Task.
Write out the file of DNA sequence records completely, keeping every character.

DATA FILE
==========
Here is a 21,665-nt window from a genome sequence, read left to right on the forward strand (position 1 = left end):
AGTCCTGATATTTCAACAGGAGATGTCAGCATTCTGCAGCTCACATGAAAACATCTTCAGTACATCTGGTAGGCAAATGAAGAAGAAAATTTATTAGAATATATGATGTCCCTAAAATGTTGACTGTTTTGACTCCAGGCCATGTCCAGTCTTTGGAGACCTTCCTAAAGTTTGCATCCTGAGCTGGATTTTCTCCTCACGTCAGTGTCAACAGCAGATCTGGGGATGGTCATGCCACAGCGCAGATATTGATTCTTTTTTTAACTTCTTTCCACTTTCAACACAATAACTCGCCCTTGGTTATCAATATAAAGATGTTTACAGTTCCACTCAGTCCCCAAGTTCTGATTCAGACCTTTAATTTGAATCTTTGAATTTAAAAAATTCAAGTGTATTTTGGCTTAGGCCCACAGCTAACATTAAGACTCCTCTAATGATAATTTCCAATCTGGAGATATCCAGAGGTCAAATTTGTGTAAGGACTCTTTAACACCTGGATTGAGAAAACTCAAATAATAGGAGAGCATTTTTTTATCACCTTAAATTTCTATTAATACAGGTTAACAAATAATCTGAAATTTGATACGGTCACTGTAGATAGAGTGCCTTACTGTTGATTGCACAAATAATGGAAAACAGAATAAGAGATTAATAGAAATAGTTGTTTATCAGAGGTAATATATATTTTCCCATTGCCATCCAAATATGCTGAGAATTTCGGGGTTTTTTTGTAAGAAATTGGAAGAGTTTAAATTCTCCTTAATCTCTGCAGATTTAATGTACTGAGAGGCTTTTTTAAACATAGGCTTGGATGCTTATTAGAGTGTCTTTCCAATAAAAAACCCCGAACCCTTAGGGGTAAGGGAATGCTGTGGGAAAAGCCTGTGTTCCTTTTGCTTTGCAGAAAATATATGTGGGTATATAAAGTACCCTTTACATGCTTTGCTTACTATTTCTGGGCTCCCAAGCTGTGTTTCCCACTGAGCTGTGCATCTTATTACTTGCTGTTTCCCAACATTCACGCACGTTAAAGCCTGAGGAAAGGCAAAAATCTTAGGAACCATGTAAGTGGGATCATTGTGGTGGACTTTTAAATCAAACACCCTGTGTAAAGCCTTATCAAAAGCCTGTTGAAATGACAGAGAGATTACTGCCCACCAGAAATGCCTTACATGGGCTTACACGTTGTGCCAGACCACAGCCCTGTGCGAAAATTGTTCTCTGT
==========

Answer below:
Here is a 21,665-nt window from a genome sequence, read left to right on the forward strand (position 1 = left end):
AGTCCTGATATTTCAACAGGAGATGTCAGCATTCTGCAGCTCACATGAAAACATCTTCAGTACATCTGGTAGGCAAATGAAGAAGAAAATTTATTAGAATATATGATGTCCCTAAAATGTTGACTGTTTTGACTCCAGGCCATGTCCAGTCTTTGGAGACCTTCCTAAAGTTTGCATCCTGAGCTGGATTTTCTCCTCACGTCAGTGTCAACAGCAGATCTGGGGATGGTCATGCCACAGCGCAGATATTGATTCTTTTTTTAACTTCTTTCCACTTTCAACACAATAACTCGCCCTTGGTTATCAATATAAAGATGTTTACAGTTCCACTCAGTCCCCAAGTTCTGATTCAGACCTTTAATTTGAATCTTTGAATTTAAAAAATTCAAGTGTATTTTGGCTTAGGCCCACAGCTAACATTAAGACTCCTCTAATGATAATTTCCAATCTGGAGATATCCAGAGGTCAAATTTGTGTAAGGACTCTTTAACACCTGGATTGAGAAAACTCAAATAATAGGAGAGCATTTTTTTATCACCTTAAATTTCTATTAATACAGGTTAACAAATAATCTGAAATTTGATACGGTCACTGTAGATAGAGTGCCTTACTGTTGATTGCACAAATAATGGAAAACAGAATAAGAGATTAATAGAAATAGTTGTTTATCAGAGGTAATATATATTTTCCCATTGCCATCCAAATATGCTGAGAATTTCGGGGTTTTTTTGTAAGAAATTGGAAGAGTTTAAATTCTCCTTAATCTCTGCAGATTTAATGTACTGAGAGGCTTTTTTAAACATAGGCTTGGATGCTTATTAGAGTGTCTTTCCAATAAAAAACCCCGAACCCTTAGGGGTAAGGGAATGCTGTGGGAAAAGCCTGTGTTCCTTTTGCTTTGCAGAAAATATATGTGGGTATATAAAGTACCCTTTACATGCTTTGCTTACTATTTCTGGGCTCCCAAGCTGTGTTTCCCACTGAGCTGTGCATCTTATTACTTGCTGTTTCCCAACATTCACGCACGTTAAAGCCTGAGGAAAGGCAAAAATCTTAGGAACCATGTAAGTGGGATCATTGTGGTGGACTTTTAAATCAAACACCCTGTGTAAAGCCTTATCAAAAGCCTGTTGAAATGACAGAGAGATTACTGCCCACCAGAAATGCCTTACATGGGCTTACACGTTGTGCCAGACCACAGCCCTGTGCGAAAATTGTTCTCTGT